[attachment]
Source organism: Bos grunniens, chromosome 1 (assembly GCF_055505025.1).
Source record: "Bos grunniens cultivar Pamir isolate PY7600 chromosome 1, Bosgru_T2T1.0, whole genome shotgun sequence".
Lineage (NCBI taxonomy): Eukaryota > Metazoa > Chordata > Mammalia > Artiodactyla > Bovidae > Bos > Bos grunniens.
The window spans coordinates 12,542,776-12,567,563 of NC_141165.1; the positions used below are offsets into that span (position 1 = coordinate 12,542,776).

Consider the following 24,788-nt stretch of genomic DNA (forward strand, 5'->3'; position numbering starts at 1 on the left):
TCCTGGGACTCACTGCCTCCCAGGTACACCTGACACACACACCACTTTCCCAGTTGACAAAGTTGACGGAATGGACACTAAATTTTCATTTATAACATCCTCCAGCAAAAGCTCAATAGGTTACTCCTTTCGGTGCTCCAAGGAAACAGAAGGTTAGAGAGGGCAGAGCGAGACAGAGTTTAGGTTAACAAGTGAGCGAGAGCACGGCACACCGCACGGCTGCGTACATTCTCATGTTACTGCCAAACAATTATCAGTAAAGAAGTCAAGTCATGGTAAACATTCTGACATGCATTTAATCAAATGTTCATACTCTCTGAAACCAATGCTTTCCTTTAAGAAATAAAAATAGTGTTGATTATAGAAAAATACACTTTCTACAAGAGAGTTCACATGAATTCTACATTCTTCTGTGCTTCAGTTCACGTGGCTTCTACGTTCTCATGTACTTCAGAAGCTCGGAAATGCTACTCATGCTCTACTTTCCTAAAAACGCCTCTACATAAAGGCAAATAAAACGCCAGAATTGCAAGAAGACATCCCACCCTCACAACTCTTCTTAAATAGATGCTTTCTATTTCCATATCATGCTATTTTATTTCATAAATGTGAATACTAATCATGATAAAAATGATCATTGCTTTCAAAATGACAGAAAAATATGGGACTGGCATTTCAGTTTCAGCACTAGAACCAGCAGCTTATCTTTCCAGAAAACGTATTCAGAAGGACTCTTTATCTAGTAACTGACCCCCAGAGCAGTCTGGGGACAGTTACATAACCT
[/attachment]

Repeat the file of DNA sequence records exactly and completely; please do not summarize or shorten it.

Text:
Source organism: Bos grunniens, chromosome 1 (assembly GCF_055505025.1).
Source record: "Bos grunniens cultivar Pamir isolate PY7600 chromosome 1, Bosgru_T2T1.0, whole genome shotgun sequence".
Lineage (NCBI taxonomy): Eukaryota > Metazoa > Chordata > Mammalia > Artiodactyla > Bovidae > Bos > Bos grunniens.
The window spans coordinates 12,542,776-12,567,563 of NC_141165.1; the positions used below are offsets into that span (position 1 = coordinate 12,542,776).

Consider the following 24,788-nt stretch of genomic DNA (forward strand, 5'->3'; position numbering starts at 1 on the left):
TCCTGGGACTCACTGCCTCCCAGGTACACCTGACACACACACCACTTTCCCAGTTGACAAAGTTGACGGAATGGACACTAAATTTTCATTTATAACATCCTCCAGCAAAAGCTCAATAGGTTACTCCTTTCGGTGCTCCAAGGAAACAGAAGGTTAGAGAGGGCAGAGCGAGACAGAGTTTAGGTTAACAAGTGAGCGAGAGCACGGCACACCGCACGGCTGCGTACATTCTCATGTTACTGCCAAACAATTATCAGTAAAGAAGTCAAGTCATGGTAAACATTCTGACATGCATTTAATCAAATGTTCATACTCTCTGAAACCAATGCTTTCCTTTAAGAAATAAAAATAGTGTTGATTATAGAAAAATACACTTTCTACAAGAGAGTTCACATGAATTCTACATTCTTCTGTGCTTCAGTTCACGTGGCTTCTACGTTCTCATGTACTTCAGAAGCTCGGAAATGCTACTCATGCTCTACTTTCCTAAAAACGCCTCTACATAAAGGCAAATAAAACGCCAGAATTGCAAGAAGACATCCCACCCTCACAACTCTTCTTAAATAGATGCTTTCTATTTCCATATCATGCTATTTTATTTCATAAATGTGAATACTAATCATGATAAAAATGATCATTGCTTTCAAAATGACAGAAAAATATGGGACTGGCATTTCAGTTTCAGCACTAGAACCAGCAGCTTATCTTTCCAGAAAACGTATTCAGAAGGACTCTTTATCTAGTAACTGACCCCCAGAGCAGTCTGGGGACAGTTACATAACCT